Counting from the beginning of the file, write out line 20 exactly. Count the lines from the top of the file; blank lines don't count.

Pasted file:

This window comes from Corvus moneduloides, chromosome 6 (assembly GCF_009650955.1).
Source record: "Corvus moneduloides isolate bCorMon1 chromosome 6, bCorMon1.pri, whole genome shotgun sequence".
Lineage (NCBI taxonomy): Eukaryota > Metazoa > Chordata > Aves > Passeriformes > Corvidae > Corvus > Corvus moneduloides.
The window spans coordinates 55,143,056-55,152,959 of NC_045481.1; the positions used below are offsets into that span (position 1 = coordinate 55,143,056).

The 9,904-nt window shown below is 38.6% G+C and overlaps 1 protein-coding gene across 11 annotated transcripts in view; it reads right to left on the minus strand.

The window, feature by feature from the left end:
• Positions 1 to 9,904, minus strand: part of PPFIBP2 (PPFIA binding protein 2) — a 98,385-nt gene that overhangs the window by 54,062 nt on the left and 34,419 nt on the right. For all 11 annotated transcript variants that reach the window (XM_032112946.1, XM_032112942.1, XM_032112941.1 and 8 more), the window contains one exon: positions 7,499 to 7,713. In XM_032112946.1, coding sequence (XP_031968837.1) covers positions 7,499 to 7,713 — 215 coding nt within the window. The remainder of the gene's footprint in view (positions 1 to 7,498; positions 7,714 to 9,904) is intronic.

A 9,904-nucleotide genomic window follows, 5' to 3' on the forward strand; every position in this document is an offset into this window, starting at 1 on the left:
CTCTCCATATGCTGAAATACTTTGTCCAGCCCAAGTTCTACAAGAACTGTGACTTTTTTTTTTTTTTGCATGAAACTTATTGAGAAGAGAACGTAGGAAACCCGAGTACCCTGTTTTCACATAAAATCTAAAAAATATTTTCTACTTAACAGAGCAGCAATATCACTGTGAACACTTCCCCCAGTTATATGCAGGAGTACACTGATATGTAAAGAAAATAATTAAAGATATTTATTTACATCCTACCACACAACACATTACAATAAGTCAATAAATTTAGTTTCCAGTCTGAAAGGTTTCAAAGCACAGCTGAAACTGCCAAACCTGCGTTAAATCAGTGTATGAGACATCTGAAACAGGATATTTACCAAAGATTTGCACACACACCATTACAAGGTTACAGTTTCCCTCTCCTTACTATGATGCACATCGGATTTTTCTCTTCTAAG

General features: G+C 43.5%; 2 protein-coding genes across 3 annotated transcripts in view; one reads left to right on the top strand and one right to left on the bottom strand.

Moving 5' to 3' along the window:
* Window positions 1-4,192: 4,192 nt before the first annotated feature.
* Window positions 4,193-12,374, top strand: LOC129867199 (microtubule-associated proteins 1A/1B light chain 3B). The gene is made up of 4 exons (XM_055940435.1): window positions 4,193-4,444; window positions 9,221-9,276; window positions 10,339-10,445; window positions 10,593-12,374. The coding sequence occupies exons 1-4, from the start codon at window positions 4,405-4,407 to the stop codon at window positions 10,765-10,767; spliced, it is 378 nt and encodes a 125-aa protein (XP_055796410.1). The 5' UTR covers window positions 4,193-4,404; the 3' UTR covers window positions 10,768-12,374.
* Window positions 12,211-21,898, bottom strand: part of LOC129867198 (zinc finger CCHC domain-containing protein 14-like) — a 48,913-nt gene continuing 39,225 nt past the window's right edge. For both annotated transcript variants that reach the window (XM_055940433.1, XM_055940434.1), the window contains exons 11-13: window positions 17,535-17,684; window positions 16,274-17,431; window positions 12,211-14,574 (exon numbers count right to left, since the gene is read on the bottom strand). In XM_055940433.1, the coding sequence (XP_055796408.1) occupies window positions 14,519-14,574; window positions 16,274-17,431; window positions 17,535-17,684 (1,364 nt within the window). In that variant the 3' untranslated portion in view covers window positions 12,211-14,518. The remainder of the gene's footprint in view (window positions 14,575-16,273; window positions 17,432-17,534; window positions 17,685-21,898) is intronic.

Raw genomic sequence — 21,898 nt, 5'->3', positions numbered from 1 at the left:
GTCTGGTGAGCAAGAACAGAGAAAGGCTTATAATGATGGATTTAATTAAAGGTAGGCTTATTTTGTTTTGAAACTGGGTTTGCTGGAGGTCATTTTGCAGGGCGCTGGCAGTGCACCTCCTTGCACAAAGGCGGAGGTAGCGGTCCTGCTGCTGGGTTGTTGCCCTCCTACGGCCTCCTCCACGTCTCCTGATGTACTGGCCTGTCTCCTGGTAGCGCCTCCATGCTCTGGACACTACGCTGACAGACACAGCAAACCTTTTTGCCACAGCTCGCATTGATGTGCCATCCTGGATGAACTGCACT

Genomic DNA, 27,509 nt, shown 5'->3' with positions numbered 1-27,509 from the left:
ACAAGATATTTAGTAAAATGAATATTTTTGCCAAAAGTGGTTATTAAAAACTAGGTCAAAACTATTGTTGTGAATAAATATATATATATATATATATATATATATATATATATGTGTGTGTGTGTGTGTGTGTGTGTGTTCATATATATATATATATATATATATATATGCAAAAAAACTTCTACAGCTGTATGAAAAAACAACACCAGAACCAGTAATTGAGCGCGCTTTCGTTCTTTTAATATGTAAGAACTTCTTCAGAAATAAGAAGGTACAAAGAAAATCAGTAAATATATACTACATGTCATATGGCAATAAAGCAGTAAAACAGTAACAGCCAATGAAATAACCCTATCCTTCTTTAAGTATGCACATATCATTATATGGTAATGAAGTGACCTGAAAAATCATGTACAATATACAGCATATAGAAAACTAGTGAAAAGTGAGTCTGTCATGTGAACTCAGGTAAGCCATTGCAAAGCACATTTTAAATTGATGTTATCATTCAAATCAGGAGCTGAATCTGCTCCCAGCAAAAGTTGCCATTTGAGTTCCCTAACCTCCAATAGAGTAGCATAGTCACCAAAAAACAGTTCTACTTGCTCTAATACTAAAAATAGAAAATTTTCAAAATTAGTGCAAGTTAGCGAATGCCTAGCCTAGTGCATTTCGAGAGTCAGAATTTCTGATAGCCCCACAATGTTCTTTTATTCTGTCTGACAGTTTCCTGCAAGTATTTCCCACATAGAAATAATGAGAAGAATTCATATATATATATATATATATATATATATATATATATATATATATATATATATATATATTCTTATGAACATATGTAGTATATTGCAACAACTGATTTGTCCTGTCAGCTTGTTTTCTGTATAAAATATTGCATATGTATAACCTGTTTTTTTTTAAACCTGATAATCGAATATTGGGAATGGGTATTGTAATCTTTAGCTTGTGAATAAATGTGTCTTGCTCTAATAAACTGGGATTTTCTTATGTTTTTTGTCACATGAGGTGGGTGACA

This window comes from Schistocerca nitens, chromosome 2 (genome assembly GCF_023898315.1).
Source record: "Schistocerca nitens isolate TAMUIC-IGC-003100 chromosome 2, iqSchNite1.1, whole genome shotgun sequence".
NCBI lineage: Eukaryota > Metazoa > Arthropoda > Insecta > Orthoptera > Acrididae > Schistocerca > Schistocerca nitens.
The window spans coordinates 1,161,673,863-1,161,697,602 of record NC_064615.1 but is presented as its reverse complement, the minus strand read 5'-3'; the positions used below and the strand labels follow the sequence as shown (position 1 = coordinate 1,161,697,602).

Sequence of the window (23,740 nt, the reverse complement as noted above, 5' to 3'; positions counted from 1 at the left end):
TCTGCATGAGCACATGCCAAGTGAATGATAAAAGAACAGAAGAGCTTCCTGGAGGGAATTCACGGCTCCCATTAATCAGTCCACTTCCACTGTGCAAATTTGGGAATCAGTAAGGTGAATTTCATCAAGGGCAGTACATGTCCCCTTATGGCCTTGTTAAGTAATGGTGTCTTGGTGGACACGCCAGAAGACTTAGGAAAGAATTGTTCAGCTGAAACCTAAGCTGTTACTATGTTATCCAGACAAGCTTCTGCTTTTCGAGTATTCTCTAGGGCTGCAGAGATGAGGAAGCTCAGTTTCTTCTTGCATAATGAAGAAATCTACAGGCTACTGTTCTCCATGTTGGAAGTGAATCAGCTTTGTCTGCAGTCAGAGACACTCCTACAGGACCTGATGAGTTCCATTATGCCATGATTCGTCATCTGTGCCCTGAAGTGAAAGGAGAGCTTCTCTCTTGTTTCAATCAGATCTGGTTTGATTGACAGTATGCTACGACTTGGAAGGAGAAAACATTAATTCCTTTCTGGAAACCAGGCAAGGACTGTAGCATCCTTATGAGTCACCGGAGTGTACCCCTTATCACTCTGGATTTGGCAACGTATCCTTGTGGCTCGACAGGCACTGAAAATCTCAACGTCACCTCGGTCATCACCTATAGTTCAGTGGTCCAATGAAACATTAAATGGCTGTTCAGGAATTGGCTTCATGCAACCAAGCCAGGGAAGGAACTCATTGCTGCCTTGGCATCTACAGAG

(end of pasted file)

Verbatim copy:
Source record: "Schistocerca nitens isolate TAMUIC-IGC-003100 chromosome 2, iqSchNite1.1, whole genome shotgun sequence".